I am in Dallas this weekend. I left Denver Wednesday in a 2008 suburban with family and several hundred pounds of gear. The roads were almost completely deserted. Other than Oklahoma City and within 50 miles of Dallas there was almost zero traffic. My mother lives on a hill overlooking a major highway in north Texas. The road noise used to be so bad you could not hear a person speaking outside. This week the cars and trucks are so scarce they are almost unnoticed. This is a holiday week but you could not tell it from the traffic.

My wife was broadsided two weeks ago so we took her car insurance rental on the trip. It came from Enterprise Car rental and was a flexfuel car. That is one that burns either gasoline or E85 Ethanol. I have driven about 30,000 miles on road trips over the last two years and have never seen an E85 pump. I am sure they exist somewhere but not on the roads I traveled. I was still impressed with the car and the 18-19 mpg on unleaded gas. I know it does not compete with compact car economy but with extra people and gear it did the trick. If GM can continue this trend to higher mileage vehicles they could attract a new crop of buyers now that economy is all the rage. At $4 gasoline my road trip days are about over. We planned them over the last two years to get them done before the price of gas made them prohibitive. I think that time has come.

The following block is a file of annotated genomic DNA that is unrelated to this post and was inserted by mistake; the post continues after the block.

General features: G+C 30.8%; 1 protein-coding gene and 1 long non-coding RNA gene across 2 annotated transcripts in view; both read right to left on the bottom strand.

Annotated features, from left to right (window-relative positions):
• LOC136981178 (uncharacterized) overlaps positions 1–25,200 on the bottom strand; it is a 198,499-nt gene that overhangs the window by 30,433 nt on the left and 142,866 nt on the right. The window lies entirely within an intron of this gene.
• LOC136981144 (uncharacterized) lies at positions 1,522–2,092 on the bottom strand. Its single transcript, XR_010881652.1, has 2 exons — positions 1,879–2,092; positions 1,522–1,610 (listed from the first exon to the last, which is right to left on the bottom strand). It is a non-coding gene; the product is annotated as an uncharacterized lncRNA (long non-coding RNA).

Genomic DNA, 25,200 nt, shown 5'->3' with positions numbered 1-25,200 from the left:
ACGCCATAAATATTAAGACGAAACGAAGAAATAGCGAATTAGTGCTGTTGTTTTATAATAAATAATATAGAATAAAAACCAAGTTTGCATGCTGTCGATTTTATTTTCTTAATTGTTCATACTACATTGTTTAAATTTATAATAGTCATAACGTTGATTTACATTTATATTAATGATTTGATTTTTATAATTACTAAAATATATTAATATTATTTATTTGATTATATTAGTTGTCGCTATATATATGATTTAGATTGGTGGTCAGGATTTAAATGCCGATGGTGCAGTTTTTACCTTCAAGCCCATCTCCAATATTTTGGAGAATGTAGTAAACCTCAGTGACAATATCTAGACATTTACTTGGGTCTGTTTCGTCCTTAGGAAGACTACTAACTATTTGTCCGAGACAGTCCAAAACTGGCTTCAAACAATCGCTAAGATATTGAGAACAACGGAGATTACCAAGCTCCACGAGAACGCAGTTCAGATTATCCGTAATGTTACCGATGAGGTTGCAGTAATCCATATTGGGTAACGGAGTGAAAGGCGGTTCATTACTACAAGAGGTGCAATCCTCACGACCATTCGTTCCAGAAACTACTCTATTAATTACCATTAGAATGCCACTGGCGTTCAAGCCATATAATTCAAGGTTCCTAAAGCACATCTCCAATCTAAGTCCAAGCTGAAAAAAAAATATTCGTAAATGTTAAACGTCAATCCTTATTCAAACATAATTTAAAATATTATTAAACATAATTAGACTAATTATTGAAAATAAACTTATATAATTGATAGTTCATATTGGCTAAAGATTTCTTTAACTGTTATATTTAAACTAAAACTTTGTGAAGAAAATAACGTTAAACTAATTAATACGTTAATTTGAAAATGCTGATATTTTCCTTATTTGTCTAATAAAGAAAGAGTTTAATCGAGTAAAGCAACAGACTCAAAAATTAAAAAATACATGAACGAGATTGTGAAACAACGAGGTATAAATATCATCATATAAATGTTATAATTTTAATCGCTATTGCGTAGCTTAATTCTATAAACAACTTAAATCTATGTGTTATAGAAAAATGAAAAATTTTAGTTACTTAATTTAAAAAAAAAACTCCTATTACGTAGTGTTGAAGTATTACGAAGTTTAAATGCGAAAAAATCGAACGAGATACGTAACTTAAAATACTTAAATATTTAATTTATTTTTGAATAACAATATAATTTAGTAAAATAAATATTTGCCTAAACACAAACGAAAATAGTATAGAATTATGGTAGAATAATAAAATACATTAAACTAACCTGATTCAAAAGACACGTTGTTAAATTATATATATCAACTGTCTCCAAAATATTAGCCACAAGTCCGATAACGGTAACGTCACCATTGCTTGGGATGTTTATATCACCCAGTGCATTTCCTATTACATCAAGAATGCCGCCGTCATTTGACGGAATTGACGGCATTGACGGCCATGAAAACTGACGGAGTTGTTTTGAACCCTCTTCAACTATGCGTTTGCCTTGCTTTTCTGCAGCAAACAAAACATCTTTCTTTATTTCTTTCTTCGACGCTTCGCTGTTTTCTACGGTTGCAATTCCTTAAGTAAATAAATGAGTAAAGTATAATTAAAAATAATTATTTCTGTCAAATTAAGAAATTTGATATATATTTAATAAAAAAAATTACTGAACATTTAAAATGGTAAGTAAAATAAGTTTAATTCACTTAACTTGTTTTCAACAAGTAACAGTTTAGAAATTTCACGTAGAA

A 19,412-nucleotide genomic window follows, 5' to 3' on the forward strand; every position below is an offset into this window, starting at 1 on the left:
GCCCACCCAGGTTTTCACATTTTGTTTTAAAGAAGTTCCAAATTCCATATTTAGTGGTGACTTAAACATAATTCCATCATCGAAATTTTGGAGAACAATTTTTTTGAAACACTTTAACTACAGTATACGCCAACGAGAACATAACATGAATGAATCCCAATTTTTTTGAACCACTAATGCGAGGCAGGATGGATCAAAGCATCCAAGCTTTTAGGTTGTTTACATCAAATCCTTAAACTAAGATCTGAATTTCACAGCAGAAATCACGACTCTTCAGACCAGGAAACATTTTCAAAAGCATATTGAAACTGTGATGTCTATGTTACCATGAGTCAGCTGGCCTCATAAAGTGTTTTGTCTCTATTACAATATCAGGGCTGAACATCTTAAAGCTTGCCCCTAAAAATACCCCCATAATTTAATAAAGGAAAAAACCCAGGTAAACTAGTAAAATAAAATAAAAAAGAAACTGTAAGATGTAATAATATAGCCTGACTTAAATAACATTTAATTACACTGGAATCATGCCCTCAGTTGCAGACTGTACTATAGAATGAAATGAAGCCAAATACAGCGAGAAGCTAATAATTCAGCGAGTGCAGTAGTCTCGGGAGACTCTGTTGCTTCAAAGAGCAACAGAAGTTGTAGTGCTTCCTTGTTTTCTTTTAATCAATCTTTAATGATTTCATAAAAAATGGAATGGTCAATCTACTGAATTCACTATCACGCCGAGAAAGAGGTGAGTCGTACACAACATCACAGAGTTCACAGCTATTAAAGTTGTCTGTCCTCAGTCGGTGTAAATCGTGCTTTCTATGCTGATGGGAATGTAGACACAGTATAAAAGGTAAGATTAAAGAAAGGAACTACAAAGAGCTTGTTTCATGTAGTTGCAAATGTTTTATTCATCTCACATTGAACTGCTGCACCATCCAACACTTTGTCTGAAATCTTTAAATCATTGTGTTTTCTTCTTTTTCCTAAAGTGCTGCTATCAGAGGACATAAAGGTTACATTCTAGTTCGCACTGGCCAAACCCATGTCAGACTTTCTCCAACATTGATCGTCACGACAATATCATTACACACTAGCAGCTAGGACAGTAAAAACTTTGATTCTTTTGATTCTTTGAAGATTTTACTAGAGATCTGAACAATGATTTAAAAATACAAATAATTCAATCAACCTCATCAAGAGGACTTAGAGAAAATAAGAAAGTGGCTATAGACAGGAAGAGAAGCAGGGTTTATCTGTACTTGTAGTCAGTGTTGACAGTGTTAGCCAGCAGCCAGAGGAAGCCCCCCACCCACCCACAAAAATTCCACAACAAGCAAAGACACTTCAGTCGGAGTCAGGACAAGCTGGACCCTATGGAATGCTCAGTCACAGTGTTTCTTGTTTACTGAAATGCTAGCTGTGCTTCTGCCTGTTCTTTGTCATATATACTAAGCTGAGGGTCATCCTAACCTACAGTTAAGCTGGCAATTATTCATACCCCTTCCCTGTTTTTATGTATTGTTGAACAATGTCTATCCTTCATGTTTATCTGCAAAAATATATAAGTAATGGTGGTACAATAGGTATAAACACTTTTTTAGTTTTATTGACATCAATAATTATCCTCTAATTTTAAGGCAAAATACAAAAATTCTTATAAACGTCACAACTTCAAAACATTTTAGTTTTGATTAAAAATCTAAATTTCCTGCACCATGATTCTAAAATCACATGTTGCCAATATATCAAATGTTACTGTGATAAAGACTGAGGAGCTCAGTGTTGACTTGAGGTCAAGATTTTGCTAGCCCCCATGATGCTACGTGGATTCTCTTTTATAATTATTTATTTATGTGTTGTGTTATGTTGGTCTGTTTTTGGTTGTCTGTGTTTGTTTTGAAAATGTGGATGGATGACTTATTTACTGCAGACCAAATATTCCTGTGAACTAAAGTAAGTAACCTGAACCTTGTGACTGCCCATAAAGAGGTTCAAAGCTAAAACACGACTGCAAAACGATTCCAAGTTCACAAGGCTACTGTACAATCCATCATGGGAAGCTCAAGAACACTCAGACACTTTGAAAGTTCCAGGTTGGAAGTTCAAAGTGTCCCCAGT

$135 oil sure got the media's attention. The $20 rise in just the last two weeks was an event they could not overlook regardless of how introverted they are to local news. The flurry of new price predictions scared many into running oil specials with titles like America's Oil Crisis. The lawmakers got into the act with their inquisition of the CEOs from the top oil firms. When the cameras were turned on it was not the oil companies speaking but a tirade of complaints from every lawmaker while the CEOs sat trying to look attentive. When they were finally allowed to answer a question they were almost unanimous in their fundamental reason for higher prices. That reason was supply and demand. Not enough supply and too much demand.

Drilling in ANWR and off the continental shelf was discussed repeatedly but they are not the answer. If ANWR was opened along with the shelf they would produce at most 2 mbpd total. That is only 10% of our daily consumption and would only impact the price at the pump by less than a dime in the first year with a decrease to a nickel a year later.

The oil story has picked up speed quickly and the timeline is accelerating. I am going to produce a new update to the oil crisis story with some real world "what should we do" content and answers to the hundreds of emails I have received lately. I think I finally have everybody's attention. That update will be out in July. There will be a Peak Oil seminar in October on the West Coast. I will be posting additional info here in a couple weeks. Seating is going to be limited so watch for the announcement if you are interested in attending.

Jim Brown


July Crude Futures Chart - Daily

June Natural Gas Futures Chart - Daily

June Gasoline Futures Chart - RBOB Daily